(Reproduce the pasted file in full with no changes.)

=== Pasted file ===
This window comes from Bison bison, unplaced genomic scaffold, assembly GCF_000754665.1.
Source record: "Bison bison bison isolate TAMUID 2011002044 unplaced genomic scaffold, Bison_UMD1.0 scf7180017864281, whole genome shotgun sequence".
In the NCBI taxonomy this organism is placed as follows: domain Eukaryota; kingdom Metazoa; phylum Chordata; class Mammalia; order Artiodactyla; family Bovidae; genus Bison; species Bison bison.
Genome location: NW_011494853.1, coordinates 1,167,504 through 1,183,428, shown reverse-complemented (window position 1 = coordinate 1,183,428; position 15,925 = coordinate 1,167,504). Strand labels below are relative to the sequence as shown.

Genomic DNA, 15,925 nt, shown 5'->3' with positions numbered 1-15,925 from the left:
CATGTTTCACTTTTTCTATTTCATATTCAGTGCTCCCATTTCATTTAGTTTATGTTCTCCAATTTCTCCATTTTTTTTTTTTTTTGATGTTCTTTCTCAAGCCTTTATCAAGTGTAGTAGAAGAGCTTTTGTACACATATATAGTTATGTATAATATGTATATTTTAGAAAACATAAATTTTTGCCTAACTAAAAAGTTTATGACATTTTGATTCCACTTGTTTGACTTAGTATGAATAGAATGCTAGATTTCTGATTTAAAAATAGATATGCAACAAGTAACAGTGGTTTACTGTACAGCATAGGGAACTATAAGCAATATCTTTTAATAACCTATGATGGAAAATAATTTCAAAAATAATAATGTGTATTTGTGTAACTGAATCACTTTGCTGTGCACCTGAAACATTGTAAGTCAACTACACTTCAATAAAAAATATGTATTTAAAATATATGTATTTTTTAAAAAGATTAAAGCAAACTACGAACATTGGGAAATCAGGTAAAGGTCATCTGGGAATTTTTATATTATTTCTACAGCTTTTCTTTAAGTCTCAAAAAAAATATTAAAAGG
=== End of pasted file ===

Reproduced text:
This window comes from Bison bison, unplaced genomic scaffold, assembly GCF_000754665.1.
Source record: "Bison bison bison isolate TAMUID 2011002044 unplaced genomic scaffold, Bison_UMD1.0 scf7180017864281, whole genome shotgun sequence".
In the NCBI taxonomy this organism is placed as follows: domain Eukaryota; kingdom Metazoa; phylum Chordata; class Mammalia; order Artiodactyla; family Bovidae; genus Bison; species Bison bison.
Genome location: NW_011494853.1, coordinates 1,167,504 through 1,183,428, shown reverse-complemented (window position 1 = coordinate 1,183,428; position 15,925 = coordinate 1,167,504). Strand labels below are relative to the sequence as shown.

Genomic DNA, 15,925 nt, shown 5'->3' with positions numbered 1-15,925 from the left:
CATGTTTCACTTTTTCTATTTCATATTCAGTGCTCCCATTTCATTTAGTTTATGTTCTCCAATTTCTCCATTTTTTTTTTTTTTTGATGTTCTTTCTCAAGCCTTTATCAAGTGTAGTAGAAGAGCTTTTGTACACATATATAGTTATGTATAATATGTATATTTTAGAAAACATAAATTTTTGCCTAACTAAAAAGTTTATGACATTTTGATTCCACTTGTTTGACTTAGTATGAATAGAATGCTAGATTTCTGATTTAAAAATAGATATGCAACAAGTAACAGTGGTTTACTGTACAGCATAGGGAACTATAAGCAATATCTTTTAATAACCTATGATGGAAAATAATTTCAAAAATAATAATGTGTATTTGTGTAACTGAATCACTTTGCTGTGCACCTGAAACATTGTAAGTCAACTACACTTCAATAAAAAATATGTATTTAAAATATATGTATTTTTTAAAAAGATTAAAGCAAACTACGAACATTGGGAAATCAGGTAAAGGTCATCTGGGAATTTTTATATTATTTCTACAGCTTTTCTTTAAGTCTCAAAAAAAATATTAAAAGG